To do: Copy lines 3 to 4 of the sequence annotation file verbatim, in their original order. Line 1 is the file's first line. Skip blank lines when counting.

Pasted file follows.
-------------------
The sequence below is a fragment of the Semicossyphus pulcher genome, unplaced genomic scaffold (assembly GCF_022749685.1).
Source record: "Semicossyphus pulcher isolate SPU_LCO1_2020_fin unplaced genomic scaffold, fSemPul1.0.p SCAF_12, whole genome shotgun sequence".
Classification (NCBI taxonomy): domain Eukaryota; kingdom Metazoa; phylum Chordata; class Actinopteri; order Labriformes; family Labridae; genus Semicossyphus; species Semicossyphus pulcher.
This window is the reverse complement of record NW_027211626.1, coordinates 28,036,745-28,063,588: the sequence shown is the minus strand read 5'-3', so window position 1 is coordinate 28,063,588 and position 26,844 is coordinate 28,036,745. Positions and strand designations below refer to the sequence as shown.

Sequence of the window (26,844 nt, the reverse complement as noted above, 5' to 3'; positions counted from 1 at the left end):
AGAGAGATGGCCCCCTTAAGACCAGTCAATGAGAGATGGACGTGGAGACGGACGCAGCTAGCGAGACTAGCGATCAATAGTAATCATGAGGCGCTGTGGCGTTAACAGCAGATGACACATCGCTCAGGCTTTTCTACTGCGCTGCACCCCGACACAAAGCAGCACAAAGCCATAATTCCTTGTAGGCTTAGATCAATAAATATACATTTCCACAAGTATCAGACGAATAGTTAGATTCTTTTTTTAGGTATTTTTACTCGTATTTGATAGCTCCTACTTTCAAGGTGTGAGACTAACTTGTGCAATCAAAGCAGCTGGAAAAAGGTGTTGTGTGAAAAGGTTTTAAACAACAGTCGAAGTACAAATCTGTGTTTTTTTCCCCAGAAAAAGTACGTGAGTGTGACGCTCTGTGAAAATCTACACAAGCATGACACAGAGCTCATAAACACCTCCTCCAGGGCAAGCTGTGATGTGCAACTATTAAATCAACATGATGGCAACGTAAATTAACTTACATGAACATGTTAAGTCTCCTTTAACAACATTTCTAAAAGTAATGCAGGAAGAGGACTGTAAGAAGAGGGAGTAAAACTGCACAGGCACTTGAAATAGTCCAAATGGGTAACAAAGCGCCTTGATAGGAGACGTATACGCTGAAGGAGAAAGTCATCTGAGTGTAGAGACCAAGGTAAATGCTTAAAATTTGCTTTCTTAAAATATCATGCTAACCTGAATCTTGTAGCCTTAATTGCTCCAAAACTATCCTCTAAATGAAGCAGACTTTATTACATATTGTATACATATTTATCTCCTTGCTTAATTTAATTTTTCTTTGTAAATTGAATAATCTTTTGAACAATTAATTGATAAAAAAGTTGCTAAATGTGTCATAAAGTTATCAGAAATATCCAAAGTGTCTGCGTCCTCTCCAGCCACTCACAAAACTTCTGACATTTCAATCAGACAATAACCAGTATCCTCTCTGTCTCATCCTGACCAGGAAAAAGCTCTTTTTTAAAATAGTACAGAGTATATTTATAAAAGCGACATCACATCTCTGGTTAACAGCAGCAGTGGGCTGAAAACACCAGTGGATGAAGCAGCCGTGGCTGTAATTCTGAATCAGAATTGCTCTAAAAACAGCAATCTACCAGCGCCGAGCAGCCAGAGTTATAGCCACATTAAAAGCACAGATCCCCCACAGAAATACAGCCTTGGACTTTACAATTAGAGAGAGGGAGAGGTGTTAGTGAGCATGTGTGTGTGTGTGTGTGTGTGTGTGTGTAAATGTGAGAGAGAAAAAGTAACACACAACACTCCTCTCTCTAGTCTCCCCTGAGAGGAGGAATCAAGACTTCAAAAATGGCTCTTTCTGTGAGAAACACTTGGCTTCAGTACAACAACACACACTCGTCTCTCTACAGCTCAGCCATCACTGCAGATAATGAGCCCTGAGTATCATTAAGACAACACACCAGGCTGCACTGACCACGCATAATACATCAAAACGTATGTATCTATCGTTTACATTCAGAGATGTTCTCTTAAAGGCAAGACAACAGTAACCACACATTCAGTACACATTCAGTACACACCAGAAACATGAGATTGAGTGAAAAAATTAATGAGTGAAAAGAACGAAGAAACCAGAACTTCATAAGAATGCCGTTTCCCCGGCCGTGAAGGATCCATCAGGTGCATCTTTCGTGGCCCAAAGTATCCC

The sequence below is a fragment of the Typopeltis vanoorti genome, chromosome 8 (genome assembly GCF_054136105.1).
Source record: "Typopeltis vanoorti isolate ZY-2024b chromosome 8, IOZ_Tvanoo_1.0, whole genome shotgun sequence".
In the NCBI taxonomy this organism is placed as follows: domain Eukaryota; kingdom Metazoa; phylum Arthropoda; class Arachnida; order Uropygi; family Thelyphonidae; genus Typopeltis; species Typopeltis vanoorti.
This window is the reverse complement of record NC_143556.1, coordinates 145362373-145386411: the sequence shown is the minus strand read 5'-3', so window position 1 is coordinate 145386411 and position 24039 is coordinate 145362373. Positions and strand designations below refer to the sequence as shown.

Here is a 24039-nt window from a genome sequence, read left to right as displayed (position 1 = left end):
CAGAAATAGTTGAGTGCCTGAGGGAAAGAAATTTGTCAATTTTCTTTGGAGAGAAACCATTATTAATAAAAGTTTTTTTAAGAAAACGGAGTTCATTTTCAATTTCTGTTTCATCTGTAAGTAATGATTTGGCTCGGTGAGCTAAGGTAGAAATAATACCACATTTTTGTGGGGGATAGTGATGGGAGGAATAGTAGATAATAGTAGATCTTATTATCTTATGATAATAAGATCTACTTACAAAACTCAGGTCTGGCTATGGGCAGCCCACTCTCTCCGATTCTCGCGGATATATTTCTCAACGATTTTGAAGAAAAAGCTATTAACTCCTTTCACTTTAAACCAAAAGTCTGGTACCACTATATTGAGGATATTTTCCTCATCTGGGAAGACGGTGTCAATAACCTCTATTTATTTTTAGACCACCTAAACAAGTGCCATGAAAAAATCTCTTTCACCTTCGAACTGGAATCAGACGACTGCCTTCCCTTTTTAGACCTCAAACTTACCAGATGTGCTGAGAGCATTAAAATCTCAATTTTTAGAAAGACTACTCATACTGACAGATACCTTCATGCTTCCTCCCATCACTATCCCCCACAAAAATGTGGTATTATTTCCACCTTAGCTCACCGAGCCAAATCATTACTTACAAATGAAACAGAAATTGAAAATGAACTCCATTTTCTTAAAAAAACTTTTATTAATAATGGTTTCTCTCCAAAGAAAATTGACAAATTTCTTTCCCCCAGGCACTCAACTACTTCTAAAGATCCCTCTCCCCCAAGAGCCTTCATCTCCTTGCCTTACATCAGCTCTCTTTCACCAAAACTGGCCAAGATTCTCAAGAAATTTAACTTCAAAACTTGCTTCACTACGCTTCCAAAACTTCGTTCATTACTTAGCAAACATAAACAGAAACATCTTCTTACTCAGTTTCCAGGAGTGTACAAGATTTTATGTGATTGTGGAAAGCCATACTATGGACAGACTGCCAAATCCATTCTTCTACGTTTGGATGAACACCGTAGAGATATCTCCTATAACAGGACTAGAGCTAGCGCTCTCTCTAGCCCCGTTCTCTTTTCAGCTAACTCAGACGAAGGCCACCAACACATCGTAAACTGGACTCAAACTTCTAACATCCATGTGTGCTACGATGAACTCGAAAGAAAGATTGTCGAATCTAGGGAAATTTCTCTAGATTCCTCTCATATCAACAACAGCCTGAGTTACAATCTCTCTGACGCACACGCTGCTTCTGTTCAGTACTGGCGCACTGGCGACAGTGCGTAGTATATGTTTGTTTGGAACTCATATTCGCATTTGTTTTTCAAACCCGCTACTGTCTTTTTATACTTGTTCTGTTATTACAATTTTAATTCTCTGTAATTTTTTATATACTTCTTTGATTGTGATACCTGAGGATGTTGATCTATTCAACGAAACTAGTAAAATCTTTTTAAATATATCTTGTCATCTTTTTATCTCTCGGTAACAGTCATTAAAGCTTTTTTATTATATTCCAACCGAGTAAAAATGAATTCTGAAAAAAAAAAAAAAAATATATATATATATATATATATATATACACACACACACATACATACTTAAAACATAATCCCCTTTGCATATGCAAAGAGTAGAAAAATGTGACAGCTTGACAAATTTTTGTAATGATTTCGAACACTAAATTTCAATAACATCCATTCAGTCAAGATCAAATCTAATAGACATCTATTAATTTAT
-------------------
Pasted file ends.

Classification (NCBI taxonomy): domain Eukaryota; kingdom Metazoa; phylum Chordata; class Actinopteri; order Labriformes; family Labridae; genus Semicossyphus; species Semicossyphus pulcher.
This window is the reverse complement of record NW_027211626.1, coordinates 28,036,745-28,063,588: the sequence shown is the minus strand read 5'-3', so window position 1 is coordinate 28,063,588 and position 26,844 is coordinate 28,036,745. Positions and strand designations below refer to the sequence as shown.